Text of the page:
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uyer beware: Internet buzz can sting if the frenzy is caused by bogus information. Emulex, a Nasdaq-listed tech company, learned this lesson firsthand. On Aug. 31, a 23-year-old college student was arrested by the FBI, accused of sending a deliberately false news release to an Internet news service. The release said Emulex was restating earnings reports to reflect a loss instead of a profit. It added that its CEO had abruptly resigned.

The release was picked up and disseminated by Internet Wire, Dow Jones Newswire and Bloomberg. Consequently, Emulex stock took a nose dive, losing more than $2 billion in market value before the fraud was discovered and the stock bounced back. As the stock fell, the young manipulator bought it at depressed prices. When the price of Emulex stock recovered, he sold it, reportedly making about $240,000. The scam not only shook Emulex but everyone who sold the stock as it plummeted—and by proxy, anyone who pays heed to Internet reports.

"Today you can create your own news and post it on the Internet," says Andrea Cunningham, CEO of Citigate Cunningham, a PR company based in Palo Alto, Calif., that specializes in high-tech clients. "Look at the Emulex incident. News is just [disseminated] now and goes right to the end user: Internet readers, viewers or listeners.

"I grew up with a journalism background thinking that the press is the great gatekeeper of truth, justice and the American way," she says. "The Internet has shot that idea full of holes." This realization puts PR shops, the news media and consumers at a disadvantage, argues Cunningham.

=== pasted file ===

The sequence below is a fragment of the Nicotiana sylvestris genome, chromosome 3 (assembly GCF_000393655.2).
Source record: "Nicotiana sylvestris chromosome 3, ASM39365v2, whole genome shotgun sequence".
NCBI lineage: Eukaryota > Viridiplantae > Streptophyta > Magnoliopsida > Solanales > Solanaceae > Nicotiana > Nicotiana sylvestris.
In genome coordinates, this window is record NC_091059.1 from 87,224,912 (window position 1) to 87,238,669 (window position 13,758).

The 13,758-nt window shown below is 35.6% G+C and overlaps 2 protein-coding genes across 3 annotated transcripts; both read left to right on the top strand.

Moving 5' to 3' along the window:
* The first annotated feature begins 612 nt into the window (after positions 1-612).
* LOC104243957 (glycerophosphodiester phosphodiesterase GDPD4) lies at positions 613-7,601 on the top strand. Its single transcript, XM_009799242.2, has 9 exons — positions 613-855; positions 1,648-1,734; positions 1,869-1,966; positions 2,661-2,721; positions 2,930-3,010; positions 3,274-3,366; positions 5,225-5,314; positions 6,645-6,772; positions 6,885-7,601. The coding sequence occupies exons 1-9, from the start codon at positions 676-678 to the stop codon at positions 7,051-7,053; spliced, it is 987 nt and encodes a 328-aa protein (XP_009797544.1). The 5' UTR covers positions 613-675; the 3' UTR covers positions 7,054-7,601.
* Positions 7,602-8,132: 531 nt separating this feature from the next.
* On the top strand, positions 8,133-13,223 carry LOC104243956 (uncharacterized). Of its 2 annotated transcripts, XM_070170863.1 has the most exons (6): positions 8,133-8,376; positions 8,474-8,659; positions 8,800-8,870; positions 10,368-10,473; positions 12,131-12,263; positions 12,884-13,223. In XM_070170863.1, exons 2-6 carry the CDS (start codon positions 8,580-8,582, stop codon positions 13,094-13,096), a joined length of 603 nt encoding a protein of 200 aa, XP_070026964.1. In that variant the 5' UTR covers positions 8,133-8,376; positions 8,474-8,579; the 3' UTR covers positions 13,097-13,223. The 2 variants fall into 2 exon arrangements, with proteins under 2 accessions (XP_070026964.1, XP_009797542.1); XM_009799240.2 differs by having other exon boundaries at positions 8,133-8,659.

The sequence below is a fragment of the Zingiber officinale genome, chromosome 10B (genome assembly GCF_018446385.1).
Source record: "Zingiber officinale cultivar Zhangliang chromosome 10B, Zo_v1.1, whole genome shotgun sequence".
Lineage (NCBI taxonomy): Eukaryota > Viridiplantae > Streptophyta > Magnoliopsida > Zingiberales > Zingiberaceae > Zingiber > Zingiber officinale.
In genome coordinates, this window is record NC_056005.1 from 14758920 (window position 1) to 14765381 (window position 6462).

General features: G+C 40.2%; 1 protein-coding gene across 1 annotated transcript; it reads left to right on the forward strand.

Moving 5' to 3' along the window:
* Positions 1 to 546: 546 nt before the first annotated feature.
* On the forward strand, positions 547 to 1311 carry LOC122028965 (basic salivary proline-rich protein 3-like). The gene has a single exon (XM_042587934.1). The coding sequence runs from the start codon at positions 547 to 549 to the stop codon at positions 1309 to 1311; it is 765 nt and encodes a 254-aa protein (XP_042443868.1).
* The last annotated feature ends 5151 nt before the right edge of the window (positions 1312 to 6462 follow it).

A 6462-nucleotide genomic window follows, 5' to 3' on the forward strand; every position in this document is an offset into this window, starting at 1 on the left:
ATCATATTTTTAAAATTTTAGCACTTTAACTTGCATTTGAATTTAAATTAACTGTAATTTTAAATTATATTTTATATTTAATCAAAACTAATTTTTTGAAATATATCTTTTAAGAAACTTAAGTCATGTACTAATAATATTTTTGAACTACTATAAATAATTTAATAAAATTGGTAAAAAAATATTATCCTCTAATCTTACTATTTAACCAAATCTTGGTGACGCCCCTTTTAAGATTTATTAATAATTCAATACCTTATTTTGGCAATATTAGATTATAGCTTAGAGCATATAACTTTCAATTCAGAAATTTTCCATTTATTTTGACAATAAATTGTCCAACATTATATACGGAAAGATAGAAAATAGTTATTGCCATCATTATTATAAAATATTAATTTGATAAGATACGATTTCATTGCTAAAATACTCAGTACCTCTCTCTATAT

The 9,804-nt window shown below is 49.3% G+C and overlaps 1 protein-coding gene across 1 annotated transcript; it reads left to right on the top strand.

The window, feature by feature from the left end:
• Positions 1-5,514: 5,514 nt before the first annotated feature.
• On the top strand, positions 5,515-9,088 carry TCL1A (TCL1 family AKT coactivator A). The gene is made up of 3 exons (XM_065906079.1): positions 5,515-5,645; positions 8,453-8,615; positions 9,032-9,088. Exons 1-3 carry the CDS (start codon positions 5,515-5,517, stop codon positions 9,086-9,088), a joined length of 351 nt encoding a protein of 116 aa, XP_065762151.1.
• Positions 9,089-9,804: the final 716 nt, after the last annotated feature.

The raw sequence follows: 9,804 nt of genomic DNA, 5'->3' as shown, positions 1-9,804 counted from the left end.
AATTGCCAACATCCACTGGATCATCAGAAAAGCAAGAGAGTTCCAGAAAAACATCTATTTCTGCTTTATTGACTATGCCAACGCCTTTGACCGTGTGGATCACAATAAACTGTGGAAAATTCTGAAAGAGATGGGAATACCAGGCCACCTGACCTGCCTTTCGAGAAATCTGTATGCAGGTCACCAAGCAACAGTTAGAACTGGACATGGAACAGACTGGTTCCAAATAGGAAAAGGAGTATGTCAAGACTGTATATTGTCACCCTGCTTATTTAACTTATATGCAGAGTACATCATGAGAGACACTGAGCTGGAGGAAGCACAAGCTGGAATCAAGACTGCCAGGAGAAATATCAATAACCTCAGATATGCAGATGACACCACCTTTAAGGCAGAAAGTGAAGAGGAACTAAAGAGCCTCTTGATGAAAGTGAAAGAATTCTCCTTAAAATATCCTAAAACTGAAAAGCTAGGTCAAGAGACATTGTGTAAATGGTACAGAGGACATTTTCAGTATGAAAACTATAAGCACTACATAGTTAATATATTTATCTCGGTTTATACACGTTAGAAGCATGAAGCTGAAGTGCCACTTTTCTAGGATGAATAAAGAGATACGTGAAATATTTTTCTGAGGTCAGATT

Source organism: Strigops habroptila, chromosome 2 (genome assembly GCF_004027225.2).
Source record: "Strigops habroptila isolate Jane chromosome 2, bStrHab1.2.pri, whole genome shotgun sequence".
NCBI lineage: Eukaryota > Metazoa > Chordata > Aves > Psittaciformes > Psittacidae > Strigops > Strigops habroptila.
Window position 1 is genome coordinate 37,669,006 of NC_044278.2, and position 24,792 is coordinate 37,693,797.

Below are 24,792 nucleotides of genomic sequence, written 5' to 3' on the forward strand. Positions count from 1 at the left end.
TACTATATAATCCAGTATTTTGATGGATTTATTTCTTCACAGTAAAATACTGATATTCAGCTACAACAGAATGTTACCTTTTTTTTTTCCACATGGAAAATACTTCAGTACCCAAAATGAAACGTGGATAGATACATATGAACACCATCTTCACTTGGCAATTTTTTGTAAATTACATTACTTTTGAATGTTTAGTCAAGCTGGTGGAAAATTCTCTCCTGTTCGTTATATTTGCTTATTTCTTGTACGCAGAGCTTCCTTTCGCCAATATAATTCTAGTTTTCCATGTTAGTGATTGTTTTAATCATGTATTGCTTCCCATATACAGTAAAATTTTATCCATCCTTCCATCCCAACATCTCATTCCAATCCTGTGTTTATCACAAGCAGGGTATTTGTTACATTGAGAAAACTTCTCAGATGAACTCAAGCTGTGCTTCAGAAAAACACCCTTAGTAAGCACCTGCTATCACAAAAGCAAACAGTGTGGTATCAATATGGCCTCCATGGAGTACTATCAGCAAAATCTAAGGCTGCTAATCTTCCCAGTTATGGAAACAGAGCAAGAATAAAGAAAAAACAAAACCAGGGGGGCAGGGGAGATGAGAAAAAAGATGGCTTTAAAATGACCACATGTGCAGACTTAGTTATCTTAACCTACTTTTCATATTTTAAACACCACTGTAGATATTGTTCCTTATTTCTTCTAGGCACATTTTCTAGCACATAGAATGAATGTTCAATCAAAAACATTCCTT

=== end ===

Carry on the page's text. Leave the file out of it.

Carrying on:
"Journalists and the public are much more cynical now," she says. "The Emulex story just adds to the problem, and there's a greater burden of proof on PR firms sending out news."

Jordan Chanofsky, CEO and founder of New York-based Fusion Public Relations, has a different view. "The Emulex incident impacts journalism more than the PR industry," he says.

"Certain well-established PR firms have good relations with wire services. The wire services know these PR firms send out accurate, reliable news releases. The new problem is that now people can emulate PR firms, and the media must ensure the accuracy and reliability of the information they receive."

The result? Skepticism of the press continues to grow, and "news" posted on the Internet and World Wide Web demands greater verification. Some industry experts believe this makes using online media more difficult for PR firms. Others, however, think the Emulex incident will prompt a new vigilance on the part of the electronic press.

Of course, the public must still be wary of chat rooms and rogue Web sites, where fabricated news can spread like wildfire.

"The Internet is a case of bad news, good news," says Robin Cohn, president of Robin Cohn & Co., a New York-based public relations firm specializing in crisis management. "The bad news is there's no control over what is said about a company. The good news is that in the event of a crisis, a company can provide information directly to the public without going through the media."

Agence France Presse/Newscom